Resource Center for Addressing and Resolving Poor Performance
Counseling Employees About Performance Problems
Additional guidance is presented below on preparing for and conducting counseling sessions.
Preparing for a Counseling Session
- Once you recognize that a performance problem exists, find out about what guidance the employee has been given on performance. Nine times out of ten, that guidance exists only in performance standards that were issued early. But you may also have some applicable operating manuals or guides, so take a look at everything.
- Read the performance standards. If they don't really describe what you want from the employee, take the time to fix them. If your organization uses generic standards that cannot be modified, think through the types of things that you will say to the employee to further explain what it is you expect. Write these notes down.
- Even though you may never need to go any further than an oral counseling session to get this employee to improve, take the time to contact the human resources office and find out what your technical advisor would say if you do need to take formal action later. Ask that specialist to review the performance standards to ensure that there aren't any problems with them.
- If you do have operating manuals, guides, or other tools that all employees use, take a look at them and see how these could be used to help the employee improve. Try to read them as objectively as possible to look for areas that may not be clear. Remember, you know this job (probably better than almost everybody else), but there is some part of the job that is not making sense or becoming clear to this employee. If you have to, break it down into parts and explain it from the bottom up.
- Remember your goal is to improve the employee's performance, not to win an argument with the employee. To prepare for a counseling session with an employee, write out and then practice saying what acceptable performance in the job would mean. Listen to yourself. If it doesn't make any sense to you, it won't make any sense to the employee. Be as specific as possible.
- Have some specific examples of poor performance in your mind (or your notes) so that you can respond to the inevitable, "What do you mean?" Do not emphasize past poor performance, though; instead, seek to clarify future good performance.
Conducting the Counseling Session
In scheduling a meeting to discuss a performance issue, make sure you allow adequate time for your comments and any feedback from the employee. Whenever possible, conduct the meeting in a private place where the employee will not be embarrassed if the conversation is overheard by coworkers.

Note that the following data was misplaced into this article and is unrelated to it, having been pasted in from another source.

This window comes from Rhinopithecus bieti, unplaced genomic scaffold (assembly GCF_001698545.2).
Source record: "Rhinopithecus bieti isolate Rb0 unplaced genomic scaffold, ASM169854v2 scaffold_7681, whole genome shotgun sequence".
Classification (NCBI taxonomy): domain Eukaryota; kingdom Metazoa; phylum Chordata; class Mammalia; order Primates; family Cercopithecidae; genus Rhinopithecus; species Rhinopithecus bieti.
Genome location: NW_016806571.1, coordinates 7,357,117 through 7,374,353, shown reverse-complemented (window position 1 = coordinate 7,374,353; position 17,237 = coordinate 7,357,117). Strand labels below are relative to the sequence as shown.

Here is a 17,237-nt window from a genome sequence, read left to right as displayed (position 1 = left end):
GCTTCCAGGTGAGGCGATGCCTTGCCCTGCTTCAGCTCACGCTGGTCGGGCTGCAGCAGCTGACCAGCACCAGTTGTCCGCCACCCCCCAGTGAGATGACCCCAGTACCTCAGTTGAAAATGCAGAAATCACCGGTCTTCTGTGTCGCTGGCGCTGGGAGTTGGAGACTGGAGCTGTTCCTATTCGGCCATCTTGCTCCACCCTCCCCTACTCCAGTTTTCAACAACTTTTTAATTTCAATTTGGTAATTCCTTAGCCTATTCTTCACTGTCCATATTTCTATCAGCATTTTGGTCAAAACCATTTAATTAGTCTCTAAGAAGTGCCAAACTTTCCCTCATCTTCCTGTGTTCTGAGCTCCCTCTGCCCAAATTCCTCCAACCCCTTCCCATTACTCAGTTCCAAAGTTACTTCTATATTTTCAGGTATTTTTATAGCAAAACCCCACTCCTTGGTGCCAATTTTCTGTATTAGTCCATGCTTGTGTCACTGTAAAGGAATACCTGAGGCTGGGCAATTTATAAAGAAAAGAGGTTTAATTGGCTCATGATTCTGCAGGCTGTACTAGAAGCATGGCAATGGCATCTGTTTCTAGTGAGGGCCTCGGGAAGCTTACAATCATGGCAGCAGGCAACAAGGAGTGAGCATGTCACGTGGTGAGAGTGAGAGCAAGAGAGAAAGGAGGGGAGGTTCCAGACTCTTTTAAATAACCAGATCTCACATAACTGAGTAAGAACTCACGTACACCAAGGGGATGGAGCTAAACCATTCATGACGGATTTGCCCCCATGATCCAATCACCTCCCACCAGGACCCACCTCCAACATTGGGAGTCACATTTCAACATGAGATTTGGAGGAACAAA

- Choose your time based on your knowledge of the employee. Is this someone who needs to have a meeting like this on Friday so he or she can sort things out over the weekend? Or is this a person who will feel like you are dumping on him or her and then leaving no opportunity to respond for 2 days? Use the same thought process for deciding how information is best given. Although you will be meeting to have a discussion, would this employee like to read through some written notes before talking? Would a verbal discussion with a commitment to follow up with something in writing be more in the style of the employee?
- Set and maintain a constructive tone: be calm, professional, and focused.
- Seek cooperation, not confrontation, by focusing on how the employee's performance fits into the performance of the total organization.
- Unless you think the employee will attempt to take control of the discussion, choose several points throughout your comments where you can stop and get confirmation from the employee that he or she understands the problems and your expectations. Providing opportunities for him or her to respond will allow the employee to be active in the discussion and may lessen the negative connotation of a "lecture" from the boss.
- At the conclusion of the meeting, end on a positive note by emphasizing that improving the employee's performance is a mutually beneficial goal. Offer a written summary then or to be given to the employee later. Having a written summary is particularly valuable if you will be trying something new or changing any work assignment routine.
- Keep notes for yourself documenting the date of the discussion and any specific agreements you reached with the employee regarding changes to the way work is assigned or structured.
- Follow up! If the employee shows improvement, let him or her know it immediately! If the employee appears to be still struggling, go back and talk again.